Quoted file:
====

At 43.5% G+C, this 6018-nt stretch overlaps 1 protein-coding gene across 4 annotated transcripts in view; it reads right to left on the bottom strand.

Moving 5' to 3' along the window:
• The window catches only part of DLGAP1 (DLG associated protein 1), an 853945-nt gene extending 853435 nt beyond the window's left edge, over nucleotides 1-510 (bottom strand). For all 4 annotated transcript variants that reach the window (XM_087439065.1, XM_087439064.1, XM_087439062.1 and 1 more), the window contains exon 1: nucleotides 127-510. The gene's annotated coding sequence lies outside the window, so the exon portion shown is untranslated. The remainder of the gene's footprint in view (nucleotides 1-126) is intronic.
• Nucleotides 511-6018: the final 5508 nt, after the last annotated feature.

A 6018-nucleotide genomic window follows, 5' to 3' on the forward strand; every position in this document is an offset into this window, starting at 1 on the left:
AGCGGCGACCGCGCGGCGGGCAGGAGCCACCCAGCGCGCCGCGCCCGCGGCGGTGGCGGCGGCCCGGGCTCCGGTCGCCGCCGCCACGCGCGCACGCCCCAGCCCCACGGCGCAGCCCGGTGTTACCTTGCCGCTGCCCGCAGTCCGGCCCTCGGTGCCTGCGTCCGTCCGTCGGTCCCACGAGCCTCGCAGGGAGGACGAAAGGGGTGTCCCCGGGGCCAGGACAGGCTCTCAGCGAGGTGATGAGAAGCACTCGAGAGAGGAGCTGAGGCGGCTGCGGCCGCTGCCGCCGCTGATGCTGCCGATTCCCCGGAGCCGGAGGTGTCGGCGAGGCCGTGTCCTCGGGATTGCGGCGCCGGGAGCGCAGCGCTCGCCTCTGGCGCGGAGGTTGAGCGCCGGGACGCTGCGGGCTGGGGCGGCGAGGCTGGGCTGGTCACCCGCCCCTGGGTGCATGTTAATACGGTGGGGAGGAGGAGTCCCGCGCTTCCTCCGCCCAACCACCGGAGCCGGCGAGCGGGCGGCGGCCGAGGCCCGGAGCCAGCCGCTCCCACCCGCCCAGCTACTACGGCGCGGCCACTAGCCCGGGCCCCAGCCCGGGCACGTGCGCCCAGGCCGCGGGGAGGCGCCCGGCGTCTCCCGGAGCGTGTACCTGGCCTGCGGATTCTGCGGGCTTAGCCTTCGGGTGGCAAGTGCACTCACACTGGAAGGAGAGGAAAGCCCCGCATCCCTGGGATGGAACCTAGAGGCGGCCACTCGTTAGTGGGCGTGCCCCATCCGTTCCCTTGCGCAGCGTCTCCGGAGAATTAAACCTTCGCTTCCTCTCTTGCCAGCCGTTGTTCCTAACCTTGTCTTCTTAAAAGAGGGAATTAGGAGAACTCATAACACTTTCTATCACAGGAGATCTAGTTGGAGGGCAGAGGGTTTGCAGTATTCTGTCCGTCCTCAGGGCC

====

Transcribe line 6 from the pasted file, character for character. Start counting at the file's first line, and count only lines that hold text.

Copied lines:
AGCGGCGACCGCGCGGCGGGCAGGAGCCACCCAGCGCGCCGCGCCCGCGGCGGTGGCGGCGGCCCGGGCTCCGGTCGCCGCCGCCACGCGCGCACGCCCCAGCCCCACGGCGCAGCCCGGTGTTACCTTGCCGCTGCCCGCAGTCCGGCCCTCGGTGCCTGCGTCCGTCCGTCGGTCCCACGAGCCTCGCAGGGAGGACGAAAGGGGTGTCCCCGGGGCCAGGACAGGCTCTCAGCGAGGTGATGAGAAGCACTCGAGAGAGGAGCTGAGGCGGCTGCGGCCGCTGCCGCCGCTGATGCTGCCGATTCCCCGGAGCCGGAGGTGTCGGCGAGGCCGTGTCCTCGGGATTGCGGCGCCGGGAGCGCAGCGCTCGCCTCTGGCGCGGAGGTTGAGCGCCGGGACGCTGCGGGCTGGGGCGGCGAGGCTGGGCTGGTCACCCGCCCCTGGGTGCATGTTAATACGGTGGGGAGGAGGAGTCCCGCGCTTCCTCCGCCCAACCACCGGAGCCGGCGAGCGGGCGGCGGCCGAGGCCCGGAGCCAGCCGCTCCCACCCGCCCAGCTACTACGGCGCGGCCACTAGCCCGGGCCCCAGCCCGGGCACGTGCGCCCAGGCCGCGGGGAGGCGCCCGGCGTCTCCCGGAGCGTGTACCTGGCCTGCGGATTCTGCGGGCTTAGCCTTCGGGTGGCAAGTGCACTCACACTGGAAGGAGAGGAAAGCCCCGCATCCCTGGGATGGAACCTAGAGGCGGCCACTCGTTAGTGGGCGTGCCCCATCCGTTCCCTTGCGCAGCGTCTCCGGAGAATTAAACCTTCGCTTCCTCTCTTGCCAGCCGTTGTTCCTAACCTTGTCTTCTTAAAAGAGGGAATTAGGAGAACTCATAACACTTTCTATCACAGGAGATCTAGTTGGAGGGCAGAGGGTTTGCAGTATTCTGTCCGTCCTCAGGGCC